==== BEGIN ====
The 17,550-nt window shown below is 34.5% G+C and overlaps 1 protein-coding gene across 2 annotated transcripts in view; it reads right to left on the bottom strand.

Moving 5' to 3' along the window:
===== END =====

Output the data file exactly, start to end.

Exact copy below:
The 17,550-nt window shown below is 34.5% G+C and overlaps 1 protein-coding gene across 2 annotated transcripts in view; it reads right to left on the bottom strand.

Moving 5' to 3' along the window: